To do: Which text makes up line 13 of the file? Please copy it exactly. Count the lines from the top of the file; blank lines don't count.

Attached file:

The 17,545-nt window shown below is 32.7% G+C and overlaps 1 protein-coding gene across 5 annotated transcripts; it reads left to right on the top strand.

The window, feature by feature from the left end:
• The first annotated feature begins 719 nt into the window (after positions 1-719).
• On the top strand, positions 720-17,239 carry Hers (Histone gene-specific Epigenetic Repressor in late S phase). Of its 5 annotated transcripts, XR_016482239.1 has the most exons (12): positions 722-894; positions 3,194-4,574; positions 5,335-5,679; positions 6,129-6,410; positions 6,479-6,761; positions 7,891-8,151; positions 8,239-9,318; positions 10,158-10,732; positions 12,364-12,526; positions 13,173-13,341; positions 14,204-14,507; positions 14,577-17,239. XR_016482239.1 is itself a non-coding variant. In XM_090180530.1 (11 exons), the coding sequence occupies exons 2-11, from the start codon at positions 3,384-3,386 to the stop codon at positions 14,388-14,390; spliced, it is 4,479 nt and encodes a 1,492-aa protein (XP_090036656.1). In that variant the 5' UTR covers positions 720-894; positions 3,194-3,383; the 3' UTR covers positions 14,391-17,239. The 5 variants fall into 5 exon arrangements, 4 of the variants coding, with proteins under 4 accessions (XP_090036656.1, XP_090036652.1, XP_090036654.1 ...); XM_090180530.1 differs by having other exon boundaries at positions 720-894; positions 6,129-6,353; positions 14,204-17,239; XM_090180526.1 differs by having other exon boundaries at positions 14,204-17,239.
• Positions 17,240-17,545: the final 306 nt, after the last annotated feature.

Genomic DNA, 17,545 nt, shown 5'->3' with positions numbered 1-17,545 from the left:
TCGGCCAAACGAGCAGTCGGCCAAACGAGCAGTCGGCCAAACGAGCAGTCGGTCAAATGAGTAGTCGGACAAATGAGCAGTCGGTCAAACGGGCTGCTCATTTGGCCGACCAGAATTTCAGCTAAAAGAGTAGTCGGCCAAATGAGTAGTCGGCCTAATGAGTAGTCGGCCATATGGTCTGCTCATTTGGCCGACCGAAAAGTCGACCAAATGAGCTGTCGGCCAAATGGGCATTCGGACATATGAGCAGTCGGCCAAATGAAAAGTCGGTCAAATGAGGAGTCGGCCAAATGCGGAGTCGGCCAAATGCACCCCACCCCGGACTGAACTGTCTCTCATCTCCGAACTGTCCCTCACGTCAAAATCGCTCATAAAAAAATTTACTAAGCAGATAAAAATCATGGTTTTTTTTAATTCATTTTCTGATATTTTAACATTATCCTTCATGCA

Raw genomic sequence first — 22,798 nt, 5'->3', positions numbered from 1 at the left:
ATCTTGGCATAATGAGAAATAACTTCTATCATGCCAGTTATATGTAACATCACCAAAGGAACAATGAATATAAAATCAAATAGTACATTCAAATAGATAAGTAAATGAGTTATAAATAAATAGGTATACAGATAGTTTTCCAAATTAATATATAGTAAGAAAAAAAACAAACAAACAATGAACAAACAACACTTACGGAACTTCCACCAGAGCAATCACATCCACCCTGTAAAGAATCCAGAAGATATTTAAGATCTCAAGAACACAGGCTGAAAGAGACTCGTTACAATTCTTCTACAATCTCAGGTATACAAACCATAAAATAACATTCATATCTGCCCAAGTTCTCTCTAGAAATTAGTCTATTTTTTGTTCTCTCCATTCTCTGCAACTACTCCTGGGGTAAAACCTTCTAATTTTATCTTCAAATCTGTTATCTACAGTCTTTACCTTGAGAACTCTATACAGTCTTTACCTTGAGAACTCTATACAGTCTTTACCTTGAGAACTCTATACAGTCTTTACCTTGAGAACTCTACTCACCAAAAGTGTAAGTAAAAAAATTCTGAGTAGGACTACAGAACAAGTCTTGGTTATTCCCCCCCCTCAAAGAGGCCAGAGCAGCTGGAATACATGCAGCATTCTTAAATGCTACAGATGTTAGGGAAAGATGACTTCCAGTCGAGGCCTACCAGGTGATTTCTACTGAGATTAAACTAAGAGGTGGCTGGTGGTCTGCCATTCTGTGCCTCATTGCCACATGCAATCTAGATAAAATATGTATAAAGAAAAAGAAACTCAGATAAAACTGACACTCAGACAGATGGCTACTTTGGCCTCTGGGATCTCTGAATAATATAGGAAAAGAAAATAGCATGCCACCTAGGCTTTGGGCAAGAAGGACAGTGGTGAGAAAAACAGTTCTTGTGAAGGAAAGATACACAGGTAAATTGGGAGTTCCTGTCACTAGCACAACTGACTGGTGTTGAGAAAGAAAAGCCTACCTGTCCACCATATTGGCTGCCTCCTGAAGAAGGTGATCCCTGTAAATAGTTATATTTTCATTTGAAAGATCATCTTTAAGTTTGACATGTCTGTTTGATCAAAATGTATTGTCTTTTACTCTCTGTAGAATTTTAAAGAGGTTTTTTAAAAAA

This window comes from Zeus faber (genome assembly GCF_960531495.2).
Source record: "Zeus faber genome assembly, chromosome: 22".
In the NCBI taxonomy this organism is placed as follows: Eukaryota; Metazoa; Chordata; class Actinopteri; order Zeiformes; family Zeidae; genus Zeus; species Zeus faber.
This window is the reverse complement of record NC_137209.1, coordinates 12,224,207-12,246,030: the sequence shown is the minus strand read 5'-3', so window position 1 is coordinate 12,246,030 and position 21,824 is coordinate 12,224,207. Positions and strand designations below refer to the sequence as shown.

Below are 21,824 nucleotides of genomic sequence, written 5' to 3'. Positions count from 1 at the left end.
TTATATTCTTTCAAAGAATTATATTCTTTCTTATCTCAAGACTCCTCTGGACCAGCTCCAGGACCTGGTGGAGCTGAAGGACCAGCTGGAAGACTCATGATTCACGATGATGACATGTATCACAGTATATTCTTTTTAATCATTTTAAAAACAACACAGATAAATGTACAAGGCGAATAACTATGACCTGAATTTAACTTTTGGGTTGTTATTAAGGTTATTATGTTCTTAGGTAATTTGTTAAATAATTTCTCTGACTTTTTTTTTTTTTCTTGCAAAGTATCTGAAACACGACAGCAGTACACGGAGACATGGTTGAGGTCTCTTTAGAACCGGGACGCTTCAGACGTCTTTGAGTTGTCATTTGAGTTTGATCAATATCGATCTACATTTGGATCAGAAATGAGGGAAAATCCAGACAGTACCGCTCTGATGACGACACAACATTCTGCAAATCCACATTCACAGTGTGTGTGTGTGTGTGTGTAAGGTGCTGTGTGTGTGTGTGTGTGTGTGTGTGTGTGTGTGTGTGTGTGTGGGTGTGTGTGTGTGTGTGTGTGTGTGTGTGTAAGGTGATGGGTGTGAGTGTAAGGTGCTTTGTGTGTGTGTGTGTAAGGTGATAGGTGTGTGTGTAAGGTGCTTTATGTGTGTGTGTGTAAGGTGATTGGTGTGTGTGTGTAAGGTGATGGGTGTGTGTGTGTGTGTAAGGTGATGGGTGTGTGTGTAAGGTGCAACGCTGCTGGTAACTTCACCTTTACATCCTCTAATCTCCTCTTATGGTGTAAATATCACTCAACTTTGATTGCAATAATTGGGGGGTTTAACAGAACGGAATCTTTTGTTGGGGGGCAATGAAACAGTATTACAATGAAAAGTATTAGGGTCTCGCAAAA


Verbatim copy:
This window is the reverse complement of record NC_137209.1, coordinates 12,224,207-12,246,030: the sequence shown is the minus strand read 5'-3', so window position 1 is coordinate 12,246,030 and position 21,824 is coordinate 12,224,207. Positions and strand designations below refer to the sequence as shown.